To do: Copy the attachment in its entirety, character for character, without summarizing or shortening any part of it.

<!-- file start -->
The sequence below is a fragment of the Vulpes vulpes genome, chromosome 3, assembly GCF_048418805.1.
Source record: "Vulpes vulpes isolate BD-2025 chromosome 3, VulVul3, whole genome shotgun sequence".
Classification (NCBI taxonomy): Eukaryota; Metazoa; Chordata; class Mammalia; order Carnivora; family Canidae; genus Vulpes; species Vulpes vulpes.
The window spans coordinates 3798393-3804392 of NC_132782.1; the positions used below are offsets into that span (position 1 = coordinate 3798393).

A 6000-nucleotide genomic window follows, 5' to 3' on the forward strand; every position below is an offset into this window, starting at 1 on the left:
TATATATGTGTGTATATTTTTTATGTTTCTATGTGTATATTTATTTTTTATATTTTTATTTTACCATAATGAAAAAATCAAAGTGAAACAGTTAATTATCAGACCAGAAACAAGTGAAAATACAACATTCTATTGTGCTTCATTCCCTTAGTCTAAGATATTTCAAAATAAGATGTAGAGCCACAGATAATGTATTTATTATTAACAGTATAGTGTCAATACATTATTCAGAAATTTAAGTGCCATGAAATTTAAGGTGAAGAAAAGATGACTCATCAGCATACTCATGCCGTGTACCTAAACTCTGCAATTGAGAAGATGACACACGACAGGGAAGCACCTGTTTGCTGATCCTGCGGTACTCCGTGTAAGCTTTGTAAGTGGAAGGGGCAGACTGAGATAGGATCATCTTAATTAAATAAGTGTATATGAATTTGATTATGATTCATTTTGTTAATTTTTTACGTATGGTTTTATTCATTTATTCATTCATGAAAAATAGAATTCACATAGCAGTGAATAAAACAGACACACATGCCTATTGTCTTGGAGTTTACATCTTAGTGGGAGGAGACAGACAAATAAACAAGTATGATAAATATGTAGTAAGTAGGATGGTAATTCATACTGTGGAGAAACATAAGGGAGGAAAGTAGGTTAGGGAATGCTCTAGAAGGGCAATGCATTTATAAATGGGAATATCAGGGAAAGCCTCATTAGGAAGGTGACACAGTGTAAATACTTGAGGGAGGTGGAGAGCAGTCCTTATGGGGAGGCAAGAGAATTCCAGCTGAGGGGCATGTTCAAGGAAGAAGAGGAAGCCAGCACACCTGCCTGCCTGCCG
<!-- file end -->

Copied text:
The sequence below is a fragment of the Vulpes vulpes genome, chromosome 3, assembly GCF_048418805.1.
Source record: "Vulpes vulpes isolate BD-2025 chromosome 3, VulVul3, whole genome shotgun sequence".
Classification (NCBI taxonomy): Eukaryota; Metazoa; Chordata; class Mammalia; order Carnivora; family Canidae; genus Vulpes; species Vulpes vulpes.
The window spans coordinates 3798393-3804392 of NC_132782.1; the positions used below are offsets into that span (position 1 = coordinate 3798393).

A 6000-nucleotide genomic window follows, 5' to 3' on the forward strand; every position below is an offset into this window, starting at 1 on the left:
TATATATGTGTGTATATTTTTTATGTTTCTATGTGTATATTTATTTTTTATATTTTTATTTTACCATAATGAAAAAATCAAAGTGAAACAGTTAATTATCAGACCAGAAACAAGTGAAAATACAACATTCTATTGTGCTTCATTCCCTTAGTCTAAGATATTTCAAAATAAGATGTAGAGCCACAGATAATGTATTTATTATTAACAGTATAGTGTCAATACATTATTCAGAAATTTAAGTGCCATGAAATTTAAGGTGAAGAAAAGATGACTCATCAGCATACTCATGCCGTGTACCTAAACTCTGCAATTGAGAAGATGACACACGACAGGGAAGCACCTGTTTGCTGATCCTGCGGTACTCCGTGTAAGCTTTGTAAGTGGAAGGGGCAGACTGAGATAGGATCATCTTAATTAAATAAGTGTATATGAATTTGATTATGATTCATTTTGTTAATTTTTTACGTATGGTTTTATTCATTTATTCATTCATGAAAAATAGAATTCACATAGCAGTGAATAAAACAGACACACATGCCTATTGTCTTGGAGTTTACATCTTAGTGGGAGGAGACAGACAAATAAACAAGTATGATAAATATGTAGTAAGTAGGATGGTAATTCATACTGTGGAGAAACATAAGGGAGGAAAGTAGGTTAGGGAATGCTCTAGAAGGGCAATGCATTTATAAATGGGAATATCAGGGAAAGCCTCATTAGGAAGGTGACACAGTGTAAATACTTGAGGGAGGTGGAGAGCAGTCCTTATGGGGAGGCAAGAGAATTCCAGCTGAGGGGCATGTTCAAGGAAGAAGAGGAAGCCAGCACACCTGCCTGCCTGCCG